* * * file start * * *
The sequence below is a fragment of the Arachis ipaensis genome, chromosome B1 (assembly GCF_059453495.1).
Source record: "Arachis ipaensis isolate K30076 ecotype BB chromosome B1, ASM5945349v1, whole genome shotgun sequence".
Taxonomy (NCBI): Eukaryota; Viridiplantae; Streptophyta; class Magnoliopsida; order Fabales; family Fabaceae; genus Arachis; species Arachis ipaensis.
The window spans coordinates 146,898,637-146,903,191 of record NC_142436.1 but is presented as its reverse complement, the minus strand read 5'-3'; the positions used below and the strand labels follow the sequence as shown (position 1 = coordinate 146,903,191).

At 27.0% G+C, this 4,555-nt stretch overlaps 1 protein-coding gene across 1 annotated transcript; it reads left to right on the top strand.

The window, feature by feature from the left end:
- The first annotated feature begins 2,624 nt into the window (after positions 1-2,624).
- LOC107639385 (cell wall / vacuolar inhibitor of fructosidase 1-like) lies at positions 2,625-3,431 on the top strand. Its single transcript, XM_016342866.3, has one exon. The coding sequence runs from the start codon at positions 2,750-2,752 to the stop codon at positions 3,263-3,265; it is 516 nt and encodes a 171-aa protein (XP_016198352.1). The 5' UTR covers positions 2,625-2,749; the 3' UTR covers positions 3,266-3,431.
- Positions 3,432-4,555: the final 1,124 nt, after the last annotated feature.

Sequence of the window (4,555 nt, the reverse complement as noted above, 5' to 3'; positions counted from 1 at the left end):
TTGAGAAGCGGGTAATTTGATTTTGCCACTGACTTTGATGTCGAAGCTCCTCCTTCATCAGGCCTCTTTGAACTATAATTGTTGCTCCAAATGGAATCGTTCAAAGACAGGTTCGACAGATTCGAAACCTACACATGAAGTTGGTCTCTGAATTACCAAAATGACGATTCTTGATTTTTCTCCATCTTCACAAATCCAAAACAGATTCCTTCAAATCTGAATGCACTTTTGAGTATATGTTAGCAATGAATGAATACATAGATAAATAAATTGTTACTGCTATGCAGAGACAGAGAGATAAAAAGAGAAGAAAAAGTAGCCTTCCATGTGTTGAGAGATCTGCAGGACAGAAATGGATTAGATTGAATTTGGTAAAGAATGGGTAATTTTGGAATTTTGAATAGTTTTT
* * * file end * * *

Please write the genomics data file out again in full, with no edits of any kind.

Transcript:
The sequence below is a fragment of the Arachis ipaensis genome, chromosome B1 (assembly GCF_059453495.1).
Source record: "Arachis ipaensis isolate K30076 ecotype BB chromosome B1, ASM5945349v1, whole genome shotgun sequence".
Taxonomy (NCBI): Eukaryota; Viridiplantae; Streptophyta; class Magnoliopsida; order Fabales; family Fabaceae; genus Arachis; species Arachis ipaensis.
The window spans coordinates 146,898,637-146,903,191 of record NC_142436.1 but is presented as its reverse complement, the minus strand read 5'-3'; the positions used below and the strand labels follow the sequence as shown (position 1 = coordinate 146,903,191).

At 27.0% G+C, this 4,555-nt stretch overlaps 1 protein-coding gene across 1 annotated transcript; it reads left to right on the top strand.

The window, feature by feature from the left end:
- The first annotated feature begins 2,624 nt into the window (after positions 1-2,624).
- LOC107639385 (cell wall / vacuolar inhibitor of fructosidase 1-like) lies at positions 2,625-3,431 on the top strand. Its single transcript, XM_016342866.3, has one exon. The coding sequence runs from the start codon at positions 2,750-2,752 to the stop codon at positions 3,263-3,265; it is 516 nt and encodes a 171-aa protein (XP_016198352.1). The 5' UTR covers positions 2,625-2,749; the 3' UTR covers positions 3,266-3,431.
- Positions 3,432-4,555: the final 1,124 nt, after the last annotated feature.

Sequence of the window (4,555 nt, the reverse complement as noted above, 5' to 3'; positions counted from 1 at the left end):
TTGAGAAGCGGGTAATTTGATTTTGCCACTGACTTTGATGTCGAAGCTCCTCCTTCATCAGGCCTCTTTGAACTATAATTGTTGCTCCAAATGGAATCGTTCAAAGACAGGTTCGACAGATTCGAAACCTACACATGAAGTTGGTCTCTGAATTACCAAAATGACGATTCTTGATTTTTCTCCATCTTCACAAATCCAAAACAGATTCCTTCAAATCTGAATGCACTTTTGAGTATATGTTAGCAATGAATGAATACATAGATAAATAAATTGTTACTGCTATGCAGAGACAGAGAGATAAAAAGAGAAGAAAAAGTAGCCTTCCATGTGTTGAGAGATCTGCAGGACAGAAATGGATTAGATTGAATTTGGTAAAGAATGGGTAATTTTGGAATTTTGAATAGTTTTT